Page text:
Abstract 2085: Changed Expectations: Why Health-Related Quality of Life is Better in Elderly Patients with Heart Failure than in Younger Patients
Older heart failure (HF) patients (pts) often report better quality of life (QOL) than do younger pts. Reasons for this are unclear, but identification of mechanisms underlying this phenomenon may provide insights for interventions to improve QOL for all with HF. To determine reasons for differences in QOL seen in older compared to younger HF pts. A mixed methods approach was used in which:
QOL was compared among HF pts in 4 age groups;
sociodemographic (gender, ethnicity, marital status), clinical (NYHA class, ejection fraction), and psychosocial (depression, anxiety, social support) factors related to QOL were determined using multiple regression; and
pts described their views of QOL during semi-structured qualitative interviews. A total of 2121 HF pts (39% women; 62% NYHA class III/IV) participated in the quantitative component.
Of these, 18 participated in qualitative interviews lasting ~45 minutes. QOL was assessed using Minnesota Living with HF Questionnaire (MLHFQ), psychosocial variables using Brief Symptom Inventory (anxiety), Beck Depression Inventory-II (depression), and Perceived Social Support Scale (social support). The 4 age groups were based on quartiles: ≤54 (n=551); 55– 64 (n=525), 65–74 (n=568), and ≤75 (n=477). QOL was worse in the youngest age group, and best in the two oldest groups (p <.001). Pts ≥ 65 yrs had worse functional status (p<0.001) and more comorbidities (p<0.002), but less anxiety (p<0.001), depression (p<0.001) and more social support (p<0.001) than younger pts. Functional status, anxiety and depression predicted QOL in all age groups except the oldest where depression was the sole predictor. Qualitatively, all pts acknowledged the negative impact of HF on their QOL. Nonetheless older pts said that their QOL exceeded expectations for their age or the alternative of death. Younger pts bemoaned loss of activities and roles, and said their QOL was very poor. The apparent paradox of better QOL among ≥ 65 despite worse functional status and more comorbidities appears to be the result, in part, of better psychosocial status. The major factor driving this phenomenon, however, is a change with advancing age in expectations about what constitutes good QOL.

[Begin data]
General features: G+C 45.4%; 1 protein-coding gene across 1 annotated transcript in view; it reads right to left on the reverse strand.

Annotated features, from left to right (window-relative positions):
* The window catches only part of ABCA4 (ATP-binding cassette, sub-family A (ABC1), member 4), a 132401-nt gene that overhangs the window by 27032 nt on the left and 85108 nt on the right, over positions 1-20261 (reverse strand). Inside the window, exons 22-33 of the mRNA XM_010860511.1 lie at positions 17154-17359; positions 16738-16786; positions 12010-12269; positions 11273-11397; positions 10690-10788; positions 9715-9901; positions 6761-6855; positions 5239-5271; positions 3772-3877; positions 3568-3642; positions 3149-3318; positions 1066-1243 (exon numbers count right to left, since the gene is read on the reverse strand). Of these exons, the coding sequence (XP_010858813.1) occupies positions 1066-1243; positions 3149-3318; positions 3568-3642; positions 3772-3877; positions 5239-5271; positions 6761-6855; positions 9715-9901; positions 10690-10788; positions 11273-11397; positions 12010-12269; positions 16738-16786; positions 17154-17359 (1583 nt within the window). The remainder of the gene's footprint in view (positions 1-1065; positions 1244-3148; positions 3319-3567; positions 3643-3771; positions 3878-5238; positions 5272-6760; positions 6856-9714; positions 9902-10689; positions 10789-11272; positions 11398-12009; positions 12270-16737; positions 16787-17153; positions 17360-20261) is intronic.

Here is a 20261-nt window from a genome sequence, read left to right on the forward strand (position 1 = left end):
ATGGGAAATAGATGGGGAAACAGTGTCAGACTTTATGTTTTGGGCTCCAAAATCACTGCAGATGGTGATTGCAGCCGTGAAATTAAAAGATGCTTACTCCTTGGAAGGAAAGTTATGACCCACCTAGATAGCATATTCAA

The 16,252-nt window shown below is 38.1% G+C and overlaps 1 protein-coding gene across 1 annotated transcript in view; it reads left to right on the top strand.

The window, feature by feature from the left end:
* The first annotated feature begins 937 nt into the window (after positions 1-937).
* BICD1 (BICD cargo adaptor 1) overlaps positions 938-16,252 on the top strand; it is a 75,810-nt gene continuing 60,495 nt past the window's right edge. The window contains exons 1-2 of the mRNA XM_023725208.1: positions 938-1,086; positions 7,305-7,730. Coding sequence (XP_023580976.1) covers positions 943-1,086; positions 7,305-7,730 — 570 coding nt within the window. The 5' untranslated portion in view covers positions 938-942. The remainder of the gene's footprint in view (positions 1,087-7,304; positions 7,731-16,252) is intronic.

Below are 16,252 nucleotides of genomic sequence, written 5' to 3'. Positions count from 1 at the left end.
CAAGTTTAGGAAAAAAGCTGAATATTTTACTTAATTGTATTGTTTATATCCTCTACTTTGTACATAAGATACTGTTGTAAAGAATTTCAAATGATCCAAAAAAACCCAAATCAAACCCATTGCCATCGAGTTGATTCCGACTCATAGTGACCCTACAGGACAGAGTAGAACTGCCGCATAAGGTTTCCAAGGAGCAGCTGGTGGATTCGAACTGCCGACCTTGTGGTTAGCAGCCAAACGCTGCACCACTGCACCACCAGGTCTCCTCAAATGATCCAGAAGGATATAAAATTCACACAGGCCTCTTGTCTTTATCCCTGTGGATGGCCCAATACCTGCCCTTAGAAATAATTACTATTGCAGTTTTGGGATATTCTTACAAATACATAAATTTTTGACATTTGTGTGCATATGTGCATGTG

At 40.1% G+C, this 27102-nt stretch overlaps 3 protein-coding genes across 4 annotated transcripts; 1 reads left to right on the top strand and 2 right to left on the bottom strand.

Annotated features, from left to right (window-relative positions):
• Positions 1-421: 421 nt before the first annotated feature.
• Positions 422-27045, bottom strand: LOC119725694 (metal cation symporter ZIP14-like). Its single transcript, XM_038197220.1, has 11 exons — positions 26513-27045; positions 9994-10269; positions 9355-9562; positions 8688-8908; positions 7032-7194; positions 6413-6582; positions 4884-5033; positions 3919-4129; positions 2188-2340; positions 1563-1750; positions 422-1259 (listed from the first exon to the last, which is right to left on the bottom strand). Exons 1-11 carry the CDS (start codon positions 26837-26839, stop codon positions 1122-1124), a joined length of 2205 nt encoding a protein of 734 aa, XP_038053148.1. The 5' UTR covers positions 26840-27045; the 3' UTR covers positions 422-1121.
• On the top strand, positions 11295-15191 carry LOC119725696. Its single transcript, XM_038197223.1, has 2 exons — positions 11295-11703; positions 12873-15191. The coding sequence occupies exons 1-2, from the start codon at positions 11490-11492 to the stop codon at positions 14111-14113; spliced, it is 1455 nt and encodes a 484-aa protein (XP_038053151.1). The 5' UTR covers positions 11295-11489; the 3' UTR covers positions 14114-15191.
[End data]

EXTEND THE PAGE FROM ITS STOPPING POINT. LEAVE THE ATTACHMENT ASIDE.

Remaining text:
This research has received full or partial funding support from the American Heart Association, AHA National Center.